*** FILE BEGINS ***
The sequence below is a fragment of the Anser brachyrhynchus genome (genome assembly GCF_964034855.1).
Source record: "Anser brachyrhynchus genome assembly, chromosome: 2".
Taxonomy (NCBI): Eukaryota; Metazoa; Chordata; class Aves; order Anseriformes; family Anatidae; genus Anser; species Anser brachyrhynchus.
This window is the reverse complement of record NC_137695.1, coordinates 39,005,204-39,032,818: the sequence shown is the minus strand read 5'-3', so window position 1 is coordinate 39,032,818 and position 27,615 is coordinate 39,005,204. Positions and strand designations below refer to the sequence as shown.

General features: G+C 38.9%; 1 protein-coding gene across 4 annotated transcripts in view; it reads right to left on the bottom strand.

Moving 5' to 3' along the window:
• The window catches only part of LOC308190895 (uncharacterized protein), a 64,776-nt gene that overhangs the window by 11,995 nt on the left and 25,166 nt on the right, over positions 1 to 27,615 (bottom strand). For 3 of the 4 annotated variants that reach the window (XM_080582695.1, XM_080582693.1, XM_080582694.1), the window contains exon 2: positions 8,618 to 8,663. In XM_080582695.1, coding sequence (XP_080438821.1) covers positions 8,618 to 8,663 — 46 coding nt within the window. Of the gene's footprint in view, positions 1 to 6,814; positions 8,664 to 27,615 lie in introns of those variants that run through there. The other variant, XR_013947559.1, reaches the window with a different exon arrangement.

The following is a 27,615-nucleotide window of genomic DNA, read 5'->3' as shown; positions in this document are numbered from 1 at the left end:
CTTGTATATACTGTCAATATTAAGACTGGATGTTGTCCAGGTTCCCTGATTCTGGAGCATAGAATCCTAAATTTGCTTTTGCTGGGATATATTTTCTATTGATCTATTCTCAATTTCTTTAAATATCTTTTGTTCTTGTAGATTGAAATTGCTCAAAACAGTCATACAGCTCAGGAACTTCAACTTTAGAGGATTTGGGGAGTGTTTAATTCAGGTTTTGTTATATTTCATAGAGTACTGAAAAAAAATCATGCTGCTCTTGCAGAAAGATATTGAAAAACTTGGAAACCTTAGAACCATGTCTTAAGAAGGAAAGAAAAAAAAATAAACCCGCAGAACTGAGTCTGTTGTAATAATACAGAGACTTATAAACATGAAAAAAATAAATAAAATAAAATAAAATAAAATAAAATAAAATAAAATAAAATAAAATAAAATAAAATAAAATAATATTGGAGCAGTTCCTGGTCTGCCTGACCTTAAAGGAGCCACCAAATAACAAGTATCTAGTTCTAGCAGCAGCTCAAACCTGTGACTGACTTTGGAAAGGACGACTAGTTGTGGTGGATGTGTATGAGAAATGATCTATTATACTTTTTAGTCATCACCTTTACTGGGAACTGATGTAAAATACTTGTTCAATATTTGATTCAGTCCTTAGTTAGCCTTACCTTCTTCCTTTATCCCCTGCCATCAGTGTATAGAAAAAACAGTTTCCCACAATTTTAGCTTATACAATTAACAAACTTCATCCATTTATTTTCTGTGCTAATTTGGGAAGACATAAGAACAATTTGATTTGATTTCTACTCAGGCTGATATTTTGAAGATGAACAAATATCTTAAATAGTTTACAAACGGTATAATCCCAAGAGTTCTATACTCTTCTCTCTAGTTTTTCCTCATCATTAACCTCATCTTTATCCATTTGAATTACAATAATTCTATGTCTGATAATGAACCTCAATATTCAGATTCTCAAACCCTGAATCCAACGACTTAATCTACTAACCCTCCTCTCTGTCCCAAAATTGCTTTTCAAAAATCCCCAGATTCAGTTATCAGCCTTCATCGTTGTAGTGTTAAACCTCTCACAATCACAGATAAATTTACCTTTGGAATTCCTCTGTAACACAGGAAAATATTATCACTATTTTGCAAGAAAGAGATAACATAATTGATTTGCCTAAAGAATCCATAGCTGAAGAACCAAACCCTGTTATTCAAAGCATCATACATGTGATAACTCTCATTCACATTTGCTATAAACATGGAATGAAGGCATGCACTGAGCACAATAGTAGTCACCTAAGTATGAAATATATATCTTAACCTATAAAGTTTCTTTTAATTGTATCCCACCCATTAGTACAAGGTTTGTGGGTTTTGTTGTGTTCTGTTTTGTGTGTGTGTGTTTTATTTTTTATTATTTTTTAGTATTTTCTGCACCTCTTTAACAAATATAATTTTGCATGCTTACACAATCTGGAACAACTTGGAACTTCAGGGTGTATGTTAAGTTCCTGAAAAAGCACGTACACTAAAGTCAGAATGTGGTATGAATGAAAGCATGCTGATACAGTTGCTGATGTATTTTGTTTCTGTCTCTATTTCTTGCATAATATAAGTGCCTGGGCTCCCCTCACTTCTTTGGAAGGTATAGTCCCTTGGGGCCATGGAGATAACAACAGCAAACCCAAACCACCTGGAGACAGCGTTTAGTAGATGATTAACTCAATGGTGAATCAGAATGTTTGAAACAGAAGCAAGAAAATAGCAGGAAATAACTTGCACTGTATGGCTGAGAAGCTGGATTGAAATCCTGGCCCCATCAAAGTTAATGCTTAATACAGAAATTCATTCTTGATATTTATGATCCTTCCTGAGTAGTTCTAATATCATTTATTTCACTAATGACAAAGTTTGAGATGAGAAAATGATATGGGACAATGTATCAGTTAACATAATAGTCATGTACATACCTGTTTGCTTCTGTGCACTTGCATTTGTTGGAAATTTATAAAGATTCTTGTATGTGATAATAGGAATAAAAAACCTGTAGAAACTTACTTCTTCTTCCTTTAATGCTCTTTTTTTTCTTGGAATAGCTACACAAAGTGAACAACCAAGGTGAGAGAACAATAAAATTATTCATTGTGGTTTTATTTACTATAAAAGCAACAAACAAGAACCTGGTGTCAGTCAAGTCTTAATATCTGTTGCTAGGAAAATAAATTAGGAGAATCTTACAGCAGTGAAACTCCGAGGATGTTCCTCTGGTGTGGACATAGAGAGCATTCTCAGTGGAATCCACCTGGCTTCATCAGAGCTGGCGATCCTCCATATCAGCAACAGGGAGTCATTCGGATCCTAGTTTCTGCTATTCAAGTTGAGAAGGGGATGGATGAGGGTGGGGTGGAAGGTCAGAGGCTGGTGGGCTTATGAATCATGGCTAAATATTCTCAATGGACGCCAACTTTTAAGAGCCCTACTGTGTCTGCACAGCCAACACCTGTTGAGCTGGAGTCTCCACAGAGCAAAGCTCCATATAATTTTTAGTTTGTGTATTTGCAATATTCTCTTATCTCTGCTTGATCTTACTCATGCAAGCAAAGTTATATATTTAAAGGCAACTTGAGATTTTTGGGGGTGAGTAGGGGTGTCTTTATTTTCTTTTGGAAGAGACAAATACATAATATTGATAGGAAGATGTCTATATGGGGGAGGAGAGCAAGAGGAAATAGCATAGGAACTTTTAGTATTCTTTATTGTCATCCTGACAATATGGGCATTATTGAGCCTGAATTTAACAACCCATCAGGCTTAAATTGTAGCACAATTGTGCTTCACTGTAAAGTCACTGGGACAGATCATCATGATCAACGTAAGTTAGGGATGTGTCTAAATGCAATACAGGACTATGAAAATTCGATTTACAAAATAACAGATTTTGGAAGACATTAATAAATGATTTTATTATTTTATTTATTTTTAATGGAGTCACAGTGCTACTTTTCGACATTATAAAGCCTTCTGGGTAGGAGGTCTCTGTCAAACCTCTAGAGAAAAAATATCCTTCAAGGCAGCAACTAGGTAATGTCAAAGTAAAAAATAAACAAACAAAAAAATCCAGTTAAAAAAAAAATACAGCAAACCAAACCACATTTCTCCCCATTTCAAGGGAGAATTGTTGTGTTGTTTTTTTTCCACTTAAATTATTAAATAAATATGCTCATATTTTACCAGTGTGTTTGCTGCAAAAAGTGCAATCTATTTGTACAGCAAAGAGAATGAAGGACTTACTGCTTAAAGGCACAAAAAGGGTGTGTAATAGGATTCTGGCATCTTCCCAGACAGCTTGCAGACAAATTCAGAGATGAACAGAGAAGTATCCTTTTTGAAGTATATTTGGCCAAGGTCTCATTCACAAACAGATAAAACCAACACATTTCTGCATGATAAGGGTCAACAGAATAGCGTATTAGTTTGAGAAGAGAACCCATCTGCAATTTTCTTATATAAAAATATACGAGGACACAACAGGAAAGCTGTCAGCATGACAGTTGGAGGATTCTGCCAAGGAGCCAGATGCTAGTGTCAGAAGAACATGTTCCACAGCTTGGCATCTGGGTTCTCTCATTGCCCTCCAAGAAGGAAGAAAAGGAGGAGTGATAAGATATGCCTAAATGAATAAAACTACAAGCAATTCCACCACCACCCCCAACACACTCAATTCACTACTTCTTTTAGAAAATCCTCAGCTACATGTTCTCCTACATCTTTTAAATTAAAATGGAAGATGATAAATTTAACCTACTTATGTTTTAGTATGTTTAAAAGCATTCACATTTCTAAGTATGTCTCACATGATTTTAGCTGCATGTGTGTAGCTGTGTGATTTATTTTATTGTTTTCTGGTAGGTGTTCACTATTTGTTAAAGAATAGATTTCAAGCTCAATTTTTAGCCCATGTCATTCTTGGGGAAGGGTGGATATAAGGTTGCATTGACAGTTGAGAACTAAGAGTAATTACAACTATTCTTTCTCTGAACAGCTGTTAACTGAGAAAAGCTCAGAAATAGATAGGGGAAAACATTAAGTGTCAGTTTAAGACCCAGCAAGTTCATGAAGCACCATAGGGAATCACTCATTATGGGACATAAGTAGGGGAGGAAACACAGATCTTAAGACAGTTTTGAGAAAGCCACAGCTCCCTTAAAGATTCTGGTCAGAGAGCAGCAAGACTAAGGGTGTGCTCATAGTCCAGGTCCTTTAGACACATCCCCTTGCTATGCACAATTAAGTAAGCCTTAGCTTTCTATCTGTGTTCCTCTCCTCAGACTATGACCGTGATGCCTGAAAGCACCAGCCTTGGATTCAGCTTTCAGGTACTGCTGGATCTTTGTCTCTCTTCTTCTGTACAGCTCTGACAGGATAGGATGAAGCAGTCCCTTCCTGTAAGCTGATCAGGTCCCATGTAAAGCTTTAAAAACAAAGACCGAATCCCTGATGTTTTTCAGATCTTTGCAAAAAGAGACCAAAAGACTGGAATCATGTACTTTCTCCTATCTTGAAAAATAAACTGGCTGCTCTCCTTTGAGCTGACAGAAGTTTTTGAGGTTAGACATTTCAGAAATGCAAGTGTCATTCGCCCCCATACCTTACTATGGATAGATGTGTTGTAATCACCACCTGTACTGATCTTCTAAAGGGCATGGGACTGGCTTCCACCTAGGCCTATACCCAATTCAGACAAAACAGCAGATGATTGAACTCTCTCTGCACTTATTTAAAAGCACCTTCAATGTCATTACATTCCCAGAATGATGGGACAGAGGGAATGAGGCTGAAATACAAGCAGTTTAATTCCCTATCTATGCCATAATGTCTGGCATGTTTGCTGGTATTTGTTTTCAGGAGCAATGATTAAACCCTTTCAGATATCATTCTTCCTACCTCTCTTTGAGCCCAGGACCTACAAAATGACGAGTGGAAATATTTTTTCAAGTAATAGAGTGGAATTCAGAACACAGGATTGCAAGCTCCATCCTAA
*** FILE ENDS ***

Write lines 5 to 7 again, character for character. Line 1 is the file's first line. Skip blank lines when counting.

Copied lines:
General features: G+C 38.9%; 1 protein-coding gene across 4 annotated transcripts in view; it reads right to left on the bottom strand.

Moving 5' to 3' along the window:
• The window catches only part of LOC308190895 (uncharacterized protein), a 64,776-nt gene that overhangs the window by 11,995 nt on the left and 25,166 nt on the right, over positions 1 to 27,615 (bottom strand). For 3 of the 4 annotated variants that reach the window (XM_080582695.1, XM_080582693.1, XM_080582694.1), the window contains exon 2: positions 8,618 to 8,663. In XM_080582695.1, coding sequence (XP_080438821.1) covers positions 8,618 to 8,663 — 46 coding nt within the window. Of the gene's footprint in view, positions 1 to 6,814; positions 8,664 to 27,615 lie in introns of those variants that run through there. The other variant, XR_013947559.1, reaches the window with a different exon arrangement.